In the current system, they think disease-by-disease, which leads to having 10-15 specialists around one patient. However, this is unaffordable as it yields declining returns on investment. Health for a multimorbid patient cannot be generated by simply summing up all specialists' expertise, Dr Plochg underlined.

Transformative changes are needed, including the syncing the health system, specifically the organisation of professional expertise with health needs, demands and values of the Dutch population. They need to become more proactive and move away from the current siloed-approach. They have also made the patients passive instead being co-producers of their health. This debate is on the agenda in the Netherlands which is a good development, he thought.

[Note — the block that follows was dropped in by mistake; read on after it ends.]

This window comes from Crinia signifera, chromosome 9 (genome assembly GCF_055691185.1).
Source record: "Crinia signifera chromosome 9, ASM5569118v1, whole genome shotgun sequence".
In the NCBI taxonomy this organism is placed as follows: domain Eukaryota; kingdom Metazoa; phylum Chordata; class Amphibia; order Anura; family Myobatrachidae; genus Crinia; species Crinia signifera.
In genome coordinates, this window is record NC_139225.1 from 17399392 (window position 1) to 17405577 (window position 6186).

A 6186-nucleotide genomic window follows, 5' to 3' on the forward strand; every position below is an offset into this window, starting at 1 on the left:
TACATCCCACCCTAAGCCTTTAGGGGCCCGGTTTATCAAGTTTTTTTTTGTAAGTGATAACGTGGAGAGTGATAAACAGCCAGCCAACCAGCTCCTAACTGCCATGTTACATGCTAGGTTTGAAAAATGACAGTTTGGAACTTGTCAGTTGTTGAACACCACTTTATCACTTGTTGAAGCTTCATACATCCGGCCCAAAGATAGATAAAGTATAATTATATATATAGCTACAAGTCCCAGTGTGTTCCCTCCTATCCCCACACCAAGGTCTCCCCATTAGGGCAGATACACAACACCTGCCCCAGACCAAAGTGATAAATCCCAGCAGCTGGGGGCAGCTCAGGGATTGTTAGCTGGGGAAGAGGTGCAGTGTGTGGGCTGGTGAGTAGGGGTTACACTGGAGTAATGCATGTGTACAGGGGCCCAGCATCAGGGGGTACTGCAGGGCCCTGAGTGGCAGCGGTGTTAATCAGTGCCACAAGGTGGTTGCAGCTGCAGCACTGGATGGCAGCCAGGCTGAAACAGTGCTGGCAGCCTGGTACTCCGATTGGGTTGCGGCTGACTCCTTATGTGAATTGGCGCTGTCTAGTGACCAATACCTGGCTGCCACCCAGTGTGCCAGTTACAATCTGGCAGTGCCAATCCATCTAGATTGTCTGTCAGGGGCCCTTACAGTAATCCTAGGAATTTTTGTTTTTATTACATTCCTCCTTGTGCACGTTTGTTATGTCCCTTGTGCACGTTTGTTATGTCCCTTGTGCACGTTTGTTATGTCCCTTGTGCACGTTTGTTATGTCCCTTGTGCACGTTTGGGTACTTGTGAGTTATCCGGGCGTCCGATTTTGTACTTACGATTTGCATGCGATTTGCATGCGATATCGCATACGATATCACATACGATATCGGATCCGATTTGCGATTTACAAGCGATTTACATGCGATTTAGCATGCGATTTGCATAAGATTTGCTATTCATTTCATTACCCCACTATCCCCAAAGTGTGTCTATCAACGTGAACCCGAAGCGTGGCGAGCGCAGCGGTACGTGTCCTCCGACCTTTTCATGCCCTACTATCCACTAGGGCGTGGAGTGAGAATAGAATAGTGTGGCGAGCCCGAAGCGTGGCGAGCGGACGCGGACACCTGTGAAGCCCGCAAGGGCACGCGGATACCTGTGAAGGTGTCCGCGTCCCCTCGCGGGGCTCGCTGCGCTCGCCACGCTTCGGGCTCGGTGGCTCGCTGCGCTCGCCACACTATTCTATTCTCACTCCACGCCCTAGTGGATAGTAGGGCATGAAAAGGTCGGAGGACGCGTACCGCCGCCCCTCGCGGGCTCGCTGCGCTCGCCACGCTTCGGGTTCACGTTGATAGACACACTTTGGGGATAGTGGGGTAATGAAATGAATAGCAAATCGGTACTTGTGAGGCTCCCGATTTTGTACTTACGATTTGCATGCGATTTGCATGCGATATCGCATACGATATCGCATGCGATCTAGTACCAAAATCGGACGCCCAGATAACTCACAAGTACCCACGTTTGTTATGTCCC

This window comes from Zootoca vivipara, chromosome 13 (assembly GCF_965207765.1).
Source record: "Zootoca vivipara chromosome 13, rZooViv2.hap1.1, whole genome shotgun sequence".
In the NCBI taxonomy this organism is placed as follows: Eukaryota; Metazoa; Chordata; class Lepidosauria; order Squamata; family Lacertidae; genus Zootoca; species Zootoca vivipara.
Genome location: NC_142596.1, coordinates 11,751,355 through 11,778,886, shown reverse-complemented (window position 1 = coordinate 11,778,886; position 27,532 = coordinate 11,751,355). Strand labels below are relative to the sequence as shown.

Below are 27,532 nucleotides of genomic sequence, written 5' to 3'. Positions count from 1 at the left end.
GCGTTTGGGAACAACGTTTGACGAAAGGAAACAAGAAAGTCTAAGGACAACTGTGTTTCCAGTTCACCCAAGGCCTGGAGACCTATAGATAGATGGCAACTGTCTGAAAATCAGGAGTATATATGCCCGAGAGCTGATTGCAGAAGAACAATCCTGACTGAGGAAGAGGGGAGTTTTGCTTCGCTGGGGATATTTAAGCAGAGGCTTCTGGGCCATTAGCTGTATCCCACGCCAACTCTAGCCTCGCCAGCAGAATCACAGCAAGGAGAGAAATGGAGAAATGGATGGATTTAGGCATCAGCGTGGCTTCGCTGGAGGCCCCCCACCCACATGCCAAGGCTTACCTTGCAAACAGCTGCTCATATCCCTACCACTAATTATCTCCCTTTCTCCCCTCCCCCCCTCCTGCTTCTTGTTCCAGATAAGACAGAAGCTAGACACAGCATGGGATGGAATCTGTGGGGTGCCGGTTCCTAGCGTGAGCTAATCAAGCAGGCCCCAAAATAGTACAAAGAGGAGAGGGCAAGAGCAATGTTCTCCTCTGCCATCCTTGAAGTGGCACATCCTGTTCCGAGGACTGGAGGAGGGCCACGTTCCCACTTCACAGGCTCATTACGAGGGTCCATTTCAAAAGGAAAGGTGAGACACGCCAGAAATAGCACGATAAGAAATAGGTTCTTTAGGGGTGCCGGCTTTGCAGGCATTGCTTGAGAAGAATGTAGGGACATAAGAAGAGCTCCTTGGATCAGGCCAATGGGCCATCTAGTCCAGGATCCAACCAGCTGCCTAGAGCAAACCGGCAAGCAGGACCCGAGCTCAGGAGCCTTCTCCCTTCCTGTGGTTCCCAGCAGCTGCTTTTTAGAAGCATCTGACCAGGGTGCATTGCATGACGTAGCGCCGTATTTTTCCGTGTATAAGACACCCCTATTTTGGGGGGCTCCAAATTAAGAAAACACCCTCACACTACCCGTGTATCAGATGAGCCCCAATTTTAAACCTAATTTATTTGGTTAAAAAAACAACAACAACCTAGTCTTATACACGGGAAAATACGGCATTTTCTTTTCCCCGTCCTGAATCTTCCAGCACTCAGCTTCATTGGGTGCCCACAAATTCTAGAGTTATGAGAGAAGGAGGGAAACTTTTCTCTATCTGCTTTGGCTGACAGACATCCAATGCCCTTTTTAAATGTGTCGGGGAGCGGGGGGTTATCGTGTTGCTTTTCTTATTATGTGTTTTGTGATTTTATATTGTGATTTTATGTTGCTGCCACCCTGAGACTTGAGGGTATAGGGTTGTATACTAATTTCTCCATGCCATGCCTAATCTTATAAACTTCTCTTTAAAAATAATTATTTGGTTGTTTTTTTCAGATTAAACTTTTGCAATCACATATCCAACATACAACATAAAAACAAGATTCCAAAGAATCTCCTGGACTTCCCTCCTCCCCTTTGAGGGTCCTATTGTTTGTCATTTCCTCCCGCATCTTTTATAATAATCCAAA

He then wanted to highlight two areas of change in the Dutch system: concept of positive health i.e. pushing death out with joy and this idea is resonating in the Dutch population. A GP that began to work with this idea was able to decrease referrals to specialists, for example. The second area is developing business models for health as the current model is based on disease and not on health. He mentioned Spotify because he wondered if they could sell health as a long-term relationship rather than a commodity, as Spotify sells music. When looking from this angle, it is possible to see that the business-to-consumer health market is already there. The digital revolution will bypass healthcare.

The business models in the digital world are exclusive, the application is free because the person is not the customer but the product. This is dangerous for health systems. The model should be inclusive. Also, the business models do not have skin in the game which does not work for the health system either.